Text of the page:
CHICAGO (CBS) — Kayaking, and even swimming safely, in the Chicago River in the future may not be such a far-fetched idea after all.

As WBBM Newsradio 780’s Bernie Tafoya reports, the Chicago River is the only river in a major metropolitan area that is not required to have its sewage cleaned of bacteria before being dumped into the river.

Until now, the Metropolitan Water Reclamation District has been against changing that.

LISTEN: Newsradio 780’s Bernie Tafoya reports

But the Chicago Tribune says a majority of the commissioners for the district now plan to back a move to clean the more than 1 billion gallons of sewage dumped each day in Chicago waterways.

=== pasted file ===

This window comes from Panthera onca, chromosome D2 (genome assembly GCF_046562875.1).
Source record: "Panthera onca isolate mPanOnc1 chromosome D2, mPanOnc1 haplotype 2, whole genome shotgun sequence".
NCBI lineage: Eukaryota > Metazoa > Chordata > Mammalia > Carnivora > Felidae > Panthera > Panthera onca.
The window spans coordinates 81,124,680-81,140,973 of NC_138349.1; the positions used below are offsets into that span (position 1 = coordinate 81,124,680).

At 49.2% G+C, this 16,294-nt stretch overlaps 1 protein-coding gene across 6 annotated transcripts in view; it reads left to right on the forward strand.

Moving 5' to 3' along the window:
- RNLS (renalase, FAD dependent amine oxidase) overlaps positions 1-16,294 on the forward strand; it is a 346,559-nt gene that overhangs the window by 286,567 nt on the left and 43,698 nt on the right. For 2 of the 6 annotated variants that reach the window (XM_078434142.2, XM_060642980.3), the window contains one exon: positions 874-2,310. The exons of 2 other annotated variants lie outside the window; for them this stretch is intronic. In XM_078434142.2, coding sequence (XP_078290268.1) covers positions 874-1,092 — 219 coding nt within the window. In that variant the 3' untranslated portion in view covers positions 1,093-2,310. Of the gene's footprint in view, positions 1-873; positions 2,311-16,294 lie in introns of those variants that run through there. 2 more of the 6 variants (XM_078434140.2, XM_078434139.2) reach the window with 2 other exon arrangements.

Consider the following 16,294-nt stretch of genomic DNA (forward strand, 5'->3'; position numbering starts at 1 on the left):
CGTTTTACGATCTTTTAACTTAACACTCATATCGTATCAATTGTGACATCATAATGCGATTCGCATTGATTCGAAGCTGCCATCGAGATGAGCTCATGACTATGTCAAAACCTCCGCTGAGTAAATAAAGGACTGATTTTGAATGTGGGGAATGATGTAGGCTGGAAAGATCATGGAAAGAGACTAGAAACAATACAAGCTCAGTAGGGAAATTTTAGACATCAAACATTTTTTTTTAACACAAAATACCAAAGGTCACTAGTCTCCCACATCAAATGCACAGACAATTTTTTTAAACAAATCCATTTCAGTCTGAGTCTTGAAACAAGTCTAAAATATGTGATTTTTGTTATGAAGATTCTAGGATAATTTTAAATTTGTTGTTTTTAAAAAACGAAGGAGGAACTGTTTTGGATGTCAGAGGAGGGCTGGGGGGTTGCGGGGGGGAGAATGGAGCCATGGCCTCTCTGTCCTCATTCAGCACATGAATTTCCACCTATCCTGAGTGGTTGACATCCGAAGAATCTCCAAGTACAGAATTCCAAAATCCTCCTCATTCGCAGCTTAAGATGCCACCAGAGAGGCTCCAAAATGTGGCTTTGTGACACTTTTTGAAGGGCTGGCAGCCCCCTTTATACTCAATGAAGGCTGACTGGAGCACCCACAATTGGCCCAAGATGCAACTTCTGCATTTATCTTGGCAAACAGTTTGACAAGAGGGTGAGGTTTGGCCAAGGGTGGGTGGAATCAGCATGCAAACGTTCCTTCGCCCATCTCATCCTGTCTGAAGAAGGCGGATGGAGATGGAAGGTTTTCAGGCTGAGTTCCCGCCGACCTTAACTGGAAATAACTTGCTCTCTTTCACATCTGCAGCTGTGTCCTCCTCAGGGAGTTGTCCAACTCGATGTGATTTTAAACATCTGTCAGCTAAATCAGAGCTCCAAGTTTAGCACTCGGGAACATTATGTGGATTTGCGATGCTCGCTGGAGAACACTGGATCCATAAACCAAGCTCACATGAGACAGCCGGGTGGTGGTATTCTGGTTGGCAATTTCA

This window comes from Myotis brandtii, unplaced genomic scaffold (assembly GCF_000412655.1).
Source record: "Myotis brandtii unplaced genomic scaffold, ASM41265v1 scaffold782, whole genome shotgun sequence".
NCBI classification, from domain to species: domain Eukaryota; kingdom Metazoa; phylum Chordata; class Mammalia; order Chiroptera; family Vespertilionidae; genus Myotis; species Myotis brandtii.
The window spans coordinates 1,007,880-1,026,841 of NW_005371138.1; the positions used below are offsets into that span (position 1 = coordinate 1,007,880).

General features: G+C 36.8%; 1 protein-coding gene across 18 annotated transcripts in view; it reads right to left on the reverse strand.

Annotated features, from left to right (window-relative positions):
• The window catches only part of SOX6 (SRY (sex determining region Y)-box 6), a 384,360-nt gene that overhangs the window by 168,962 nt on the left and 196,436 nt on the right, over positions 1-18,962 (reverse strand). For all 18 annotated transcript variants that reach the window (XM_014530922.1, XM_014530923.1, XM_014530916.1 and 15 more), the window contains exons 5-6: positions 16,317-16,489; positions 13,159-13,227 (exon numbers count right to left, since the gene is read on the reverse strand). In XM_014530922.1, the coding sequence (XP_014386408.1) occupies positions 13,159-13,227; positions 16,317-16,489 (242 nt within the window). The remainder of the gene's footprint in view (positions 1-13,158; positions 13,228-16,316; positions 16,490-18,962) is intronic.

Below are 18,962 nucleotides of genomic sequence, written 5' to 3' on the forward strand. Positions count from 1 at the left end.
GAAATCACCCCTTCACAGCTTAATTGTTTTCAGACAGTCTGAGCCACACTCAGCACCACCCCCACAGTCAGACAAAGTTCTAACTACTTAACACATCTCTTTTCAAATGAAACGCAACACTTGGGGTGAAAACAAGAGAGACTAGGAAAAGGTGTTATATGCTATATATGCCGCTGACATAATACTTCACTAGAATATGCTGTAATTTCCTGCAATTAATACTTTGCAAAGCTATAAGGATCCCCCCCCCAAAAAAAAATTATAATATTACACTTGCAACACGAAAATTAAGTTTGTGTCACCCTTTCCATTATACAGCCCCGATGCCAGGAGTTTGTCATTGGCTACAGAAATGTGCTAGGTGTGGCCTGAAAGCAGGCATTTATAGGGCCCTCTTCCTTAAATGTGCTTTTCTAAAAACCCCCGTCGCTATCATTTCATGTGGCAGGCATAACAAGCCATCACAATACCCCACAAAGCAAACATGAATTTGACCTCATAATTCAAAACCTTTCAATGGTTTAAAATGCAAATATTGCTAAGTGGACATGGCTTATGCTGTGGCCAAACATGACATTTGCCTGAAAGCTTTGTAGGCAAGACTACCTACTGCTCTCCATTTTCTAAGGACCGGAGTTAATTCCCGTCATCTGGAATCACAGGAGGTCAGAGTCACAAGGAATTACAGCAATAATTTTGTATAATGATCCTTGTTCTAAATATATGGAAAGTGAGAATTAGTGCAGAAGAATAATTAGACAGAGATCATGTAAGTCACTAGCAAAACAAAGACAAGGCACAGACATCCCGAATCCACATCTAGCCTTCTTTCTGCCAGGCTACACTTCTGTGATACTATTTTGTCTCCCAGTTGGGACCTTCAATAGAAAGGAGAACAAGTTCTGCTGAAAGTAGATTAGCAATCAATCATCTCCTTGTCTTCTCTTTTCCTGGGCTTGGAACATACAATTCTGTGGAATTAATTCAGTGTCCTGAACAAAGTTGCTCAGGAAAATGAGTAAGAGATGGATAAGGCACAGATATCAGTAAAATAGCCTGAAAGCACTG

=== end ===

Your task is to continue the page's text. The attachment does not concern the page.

Opponents say placing the needed germ-killing equipment will take away from communities that need sewer improvements.

Last month, the conservation group American Rivers placed the Chicago River system on its list for the first time. The river system is among just 10 on a nationwide list where major cleanup action is being considered by policymakers.

A week earlier, the U.S. Environmental Protection Agency demanded that parts of the river be clean enough for “recreation in and on the water,” which means activities from swimming to canoeing.

The order also applies to the Cal-Sag Channel and the Little Calumet River.

The federal EPA says it will step in if the Illinois EPA does not tighten its water standards.

Estimates put the cleanup cost at for the river system $425 million.

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